AAS 196th Meeting, June 2000
Session 23. Next Generation Space Telescope
Topical Session Oral, Tuesday, June 6, 2000, 8:30-10:00am, 10:45am-12:30pm, Highland B/J

[Previous] | [Session 23] | [Next]

[23.03] Development of a Two-Dimensional Array of Individually Addressable Micro-Mirrors for NGST Application

S.B. Dutta, D.B. Mott, C.A. Allen, A.J. Ewin, M.D. Jhabvala, C.A. Kotecki (NASA / GSFC, Code 553), J.L. Kuhn (NASA / GSFC, Code 542), J.W. MacKenty (STScI)

NASA's missions of the 21st century will use small, low cost, efficient instruments for Earth and Space Science studies. Development of technologies that accommodate these requirements is essential for space applications. Micro Electro Mechanical Systems (MEMS) technology development for sensors and actuators plays a major role in this effort. We are developing a two dimensional array of individually addressable, cryogenic micro-mirrors, a MEMS based component, specifically for application in the Multi Object Spectrometer (MOS) in NGST.

Two-dimensional, individually addressable and tiltable aluminum micro-mirror-arrays (MMA) have been developed and prototype arrays of different sizes have been fabricated in the Detector Development Laboratory of NASA, GSFC. Each micro-mirror of the array has 100micronx100micron pixel size and is capable of tilting +/- 10 degrees by electrostatic actuation. We have completed extensive analytical studies and performed laboratory tests to compare model predictions with actual performance of a 3x3 array. The mirrors have been tested to operate at cryogenic temperature. Recently we have completed the integration of a CMOS based address and driver circuit for the MMA with its mechanical structure. Our goal is to extend the development to a 1024x1024 array, primarily for NGST and also for other imaging and spectroscopy applications.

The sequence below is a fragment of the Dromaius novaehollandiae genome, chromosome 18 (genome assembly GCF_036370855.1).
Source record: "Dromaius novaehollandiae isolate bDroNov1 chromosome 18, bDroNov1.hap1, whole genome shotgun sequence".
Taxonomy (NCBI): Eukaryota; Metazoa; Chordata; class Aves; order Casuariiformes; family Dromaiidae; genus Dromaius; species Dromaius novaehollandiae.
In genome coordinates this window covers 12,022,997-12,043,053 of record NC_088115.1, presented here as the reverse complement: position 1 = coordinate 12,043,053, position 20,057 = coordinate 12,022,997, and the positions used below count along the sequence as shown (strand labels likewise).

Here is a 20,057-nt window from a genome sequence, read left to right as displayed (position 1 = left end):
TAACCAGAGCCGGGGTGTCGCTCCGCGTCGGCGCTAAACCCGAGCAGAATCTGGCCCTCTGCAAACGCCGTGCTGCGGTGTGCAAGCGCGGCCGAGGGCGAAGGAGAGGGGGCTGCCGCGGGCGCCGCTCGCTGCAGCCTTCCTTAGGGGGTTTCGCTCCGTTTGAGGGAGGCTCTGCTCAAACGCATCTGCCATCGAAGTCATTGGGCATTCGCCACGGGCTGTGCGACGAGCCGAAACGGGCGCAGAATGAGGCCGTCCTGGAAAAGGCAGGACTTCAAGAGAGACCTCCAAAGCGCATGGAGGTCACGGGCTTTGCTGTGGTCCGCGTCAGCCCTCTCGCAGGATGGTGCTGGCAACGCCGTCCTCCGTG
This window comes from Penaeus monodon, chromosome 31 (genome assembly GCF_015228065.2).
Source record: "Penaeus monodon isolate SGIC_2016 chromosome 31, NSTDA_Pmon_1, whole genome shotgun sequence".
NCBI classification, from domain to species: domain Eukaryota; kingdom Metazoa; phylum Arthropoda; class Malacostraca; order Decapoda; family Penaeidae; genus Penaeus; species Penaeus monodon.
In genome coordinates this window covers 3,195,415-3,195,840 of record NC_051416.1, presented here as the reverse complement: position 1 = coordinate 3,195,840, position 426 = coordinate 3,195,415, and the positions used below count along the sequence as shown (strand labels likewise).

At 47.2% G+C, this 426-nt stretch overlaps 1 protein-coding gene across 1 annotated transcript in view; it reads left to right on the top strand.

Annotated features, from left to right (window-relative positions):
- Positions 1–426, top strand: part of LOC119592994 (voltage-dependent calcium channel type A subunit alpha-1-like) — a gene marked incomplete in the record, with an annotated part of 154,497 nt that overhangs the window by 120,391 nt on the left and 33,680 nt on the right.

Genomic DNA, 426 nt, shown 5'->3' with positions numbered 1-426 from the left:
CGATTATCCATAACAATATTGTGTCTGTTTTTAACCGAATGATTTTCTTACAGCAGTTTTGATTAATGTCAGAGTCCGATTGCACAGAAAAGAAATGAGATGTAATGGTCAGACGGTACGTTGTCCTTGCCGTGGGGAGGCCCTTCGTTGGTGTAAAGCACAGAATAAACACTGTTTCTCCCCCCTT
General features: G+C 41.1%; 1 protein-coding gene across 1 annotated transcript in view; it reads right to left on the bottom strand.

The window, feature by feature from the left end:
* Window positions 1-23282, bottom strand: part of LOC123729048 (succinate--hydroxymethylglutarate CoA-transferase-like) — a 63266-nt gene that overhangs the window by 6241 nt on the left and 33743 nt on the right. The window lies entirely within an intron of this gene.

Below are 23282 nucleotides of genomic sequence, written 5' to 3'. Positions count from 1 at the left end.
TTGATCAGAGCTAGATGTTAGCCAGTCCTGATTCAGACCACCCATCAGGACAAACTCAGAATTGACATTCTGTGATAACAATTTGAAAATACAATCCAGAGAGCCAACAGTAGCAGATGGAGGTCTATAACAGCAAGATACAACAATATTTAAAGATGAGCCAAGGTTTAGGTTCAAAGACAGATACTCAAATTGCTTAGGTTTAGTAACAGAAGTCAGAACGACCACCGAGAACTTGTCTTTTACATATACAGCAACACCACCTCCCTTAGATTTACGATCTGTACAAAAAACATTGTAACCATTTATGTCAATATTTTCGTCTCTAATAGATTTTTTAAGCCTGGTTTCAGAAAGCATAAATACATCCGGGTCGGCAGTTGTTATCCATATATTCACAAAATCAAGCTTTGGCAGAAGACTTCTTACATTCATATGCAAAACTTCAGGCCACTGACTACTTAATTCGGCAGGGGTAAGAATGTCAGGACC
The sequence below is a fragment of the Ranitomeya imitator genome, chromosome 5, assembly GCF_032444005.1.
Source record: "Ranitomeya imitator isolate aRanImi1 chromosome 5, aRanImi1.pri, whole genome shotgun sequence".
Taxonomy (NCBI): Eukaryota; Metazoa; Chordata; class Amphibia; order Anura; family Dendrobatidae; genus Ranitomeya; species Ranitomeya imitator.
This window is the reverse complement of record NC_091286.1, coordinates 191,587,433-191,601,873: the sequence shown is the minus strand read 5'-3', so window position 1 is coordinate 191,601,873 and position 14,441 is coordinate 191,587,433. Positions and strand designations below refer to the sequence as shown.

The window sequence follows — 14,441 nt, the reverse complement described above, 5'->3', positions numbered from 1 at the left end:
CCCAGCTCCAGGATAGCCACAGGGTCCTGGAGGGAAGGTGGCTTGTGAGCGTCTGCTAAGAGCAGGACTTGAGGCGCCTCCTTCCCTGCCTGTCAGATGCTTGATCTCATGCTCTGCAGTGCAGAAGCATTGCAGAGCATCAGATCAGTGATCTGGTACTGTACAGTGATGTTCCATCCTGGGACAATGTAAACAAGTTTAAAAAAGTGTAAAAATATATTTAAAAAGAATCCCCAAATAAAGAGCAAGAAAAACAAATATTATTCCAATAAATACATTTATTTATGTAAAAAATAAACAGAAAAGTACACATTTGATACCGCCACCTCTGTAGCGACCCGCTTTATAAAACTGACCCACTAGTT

For NGST MOS, MMAs will be used as a reflective slit-mask at a focal plane of the spectrometer providing a large field of view together with diffraction limited angular resolution for a grating spectrometer. Selected areas of the mirror-array will be tilted to select portions of the scene so that observation of up to 1000 simultaneous spectra of sparse targets will be possible. This provides a factor of 100 improvement in observing speed over conventional spectrometers. Details of the technology development along with its application to NGST will be discussed.

This work is supported by the GSFC Director's Discretionary Funding, NGST Pre-Phase A studies and NASA's Cross Enterprise Technology Development Program.

The author(s) of this abstract have provided an email address for comments about the abstract: Sanghamitra.B.Dutta@gsfc.nasa.gov

[Previous] | [Session 23] | [Next]